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Thanks, Jim. Very informative. I will post updates.
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Old 08-01-2011, 09:56 AM
 
Location: Colorado
1,893 posts, read 3,513,481 times
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Quote:
Originally Posted by jimboburnsy View Post
Have you spoken to the trainer about this? If you have a concern about the way the trainer is going about his job, I think it would be a very good idea to get him to explain himself. If you want to learn the "why", he should be more than happy to teach you.

My first thought is that things like food aggression, over-hard biting, willfully disobedient elimination in the house and general unruliness can be the most visible symptoms of a bigger personality problem stemming from a lack of rules and a lack of structure.It's kind of strange how it works, but I've seen more than one dog have a multitude of behavior defects corrected by going through boot camp and learning what it's like to have consequences for failure to behave according to a certain standard.

Once someone teaches him that he is expected to be a good citizen and not being a good citizen carries consequences more severe than no hotdog for an hour or not receiving the attention of people he doesn't respect anyway, Max may connect a lot of dots at once.

You may be surprised.

Another thought is that collar conditioning is a long process and it has to start with the basics of SIT, HEEL & HERE. First, the dog has to understand what the commands mean, then the dog has to learn that there are consequences for disobeying a known command and that the consequences come from the person issuing the command, then the dog has to learn how the collar works and that a stim from the collar actually comes from the person issuing commands. Once that groundwork is laid, you can get into more complex training using the same progression of teaching the dog a task until he understands it and then introducing consequences. Once that groundwork is laid, however, you may find that many of the undesirable personality quirks have dried up.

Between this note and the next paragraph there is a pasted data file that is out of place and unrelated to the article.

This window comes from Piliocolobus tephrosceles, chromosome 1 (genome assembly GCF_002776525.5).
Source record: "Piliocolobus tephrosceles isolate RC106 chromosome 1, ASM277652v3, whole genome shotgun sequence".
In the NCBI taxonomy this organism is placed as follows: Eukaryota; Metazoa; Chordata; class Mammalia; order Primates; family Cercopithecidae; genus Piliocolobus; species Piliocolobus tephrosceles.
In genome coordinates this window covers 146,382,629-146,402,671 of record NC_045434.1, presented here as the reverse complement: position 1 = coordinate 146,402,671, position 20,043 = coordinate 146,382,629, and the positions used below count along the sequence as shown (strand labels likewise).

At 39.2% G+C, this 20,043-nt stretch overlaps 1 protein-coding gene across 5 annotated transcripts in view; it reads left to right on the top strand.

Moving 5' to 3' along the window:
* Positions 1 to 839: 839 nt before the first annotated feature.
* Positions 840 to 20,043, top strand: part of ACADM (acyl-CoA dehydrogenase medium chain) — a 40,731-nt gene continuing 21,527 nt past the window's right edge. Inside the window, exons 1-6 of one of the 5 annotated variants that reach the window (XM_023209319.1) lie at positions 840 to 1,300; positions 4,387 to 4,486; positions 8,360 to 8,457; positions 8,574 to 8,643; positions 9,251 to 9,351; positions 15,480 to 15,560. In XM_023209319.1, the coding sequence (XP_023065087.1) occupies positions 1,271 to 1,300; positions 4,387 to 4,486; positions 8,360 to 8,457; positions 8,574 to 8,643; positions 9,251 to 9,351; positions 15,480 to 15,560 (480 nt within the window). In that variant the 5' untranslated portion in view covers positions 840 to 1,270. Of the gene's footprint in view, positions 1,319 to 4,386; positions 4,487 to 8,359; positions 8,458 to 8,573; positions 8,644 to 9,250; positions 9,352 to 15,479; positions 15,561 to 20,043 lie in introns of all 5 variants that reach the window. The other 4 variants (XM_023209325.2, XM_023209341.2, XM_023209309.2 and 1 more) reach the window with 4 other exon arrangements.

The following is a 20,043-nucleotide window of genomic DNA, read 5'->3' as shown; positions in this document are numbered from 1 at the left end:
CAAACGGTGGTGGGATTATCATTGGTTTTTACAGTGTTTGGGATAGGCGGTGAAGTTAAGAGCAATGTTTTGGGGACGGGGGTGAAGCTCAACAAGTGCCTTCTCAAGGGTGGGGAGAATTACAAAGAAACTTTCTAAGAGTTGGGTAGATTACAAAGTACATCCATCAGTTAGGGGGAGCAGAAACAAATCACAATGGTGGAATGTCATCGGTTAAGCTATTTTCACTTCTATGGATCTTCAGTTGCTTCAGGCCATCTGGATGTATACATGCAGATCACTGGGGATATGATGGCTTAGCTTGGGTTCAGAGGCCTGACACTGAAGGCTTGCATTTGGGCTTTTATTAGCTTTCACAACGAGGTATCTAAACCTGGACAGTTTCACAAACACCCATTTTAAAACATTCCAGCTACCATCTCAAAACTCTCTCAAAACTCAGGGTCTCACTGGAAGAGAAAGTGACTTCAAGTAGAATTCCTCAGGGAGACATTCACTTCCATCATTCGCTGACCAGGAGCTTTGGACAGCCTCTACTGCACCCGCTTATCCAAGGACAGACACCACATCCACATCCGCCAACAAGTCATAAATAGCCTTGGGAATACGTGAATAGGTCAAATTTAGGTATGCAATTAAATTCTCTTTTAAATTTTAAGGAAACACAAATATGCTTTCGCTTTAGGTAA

Please, don't forget that Max is going to test you when he gets home and if he's a determined animal he's going to test you hard. That's when it's your time to shine.
Excellent explanation, Jim.
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Old 08-08-2011, 01:56 PM
 
Location: Putnam County, NY
550 posts, read 1,780,688 times
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I am dogsitting Max for 3 days. Do you think hand-feeding him all his meals (kibble) will help to get rid of the food aggression?
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Old 08-08-2011, 03:20 PM
 
Location: Cody, WY
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It could help. But just give it to him. Don't tell him to sit or back off. This will help him get over his fear.
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Old 08-09-2011, 08:35 AM
 
Location: Visitation between Wal-Mart & Home Depot
8,309 posts, read 34,303,061 times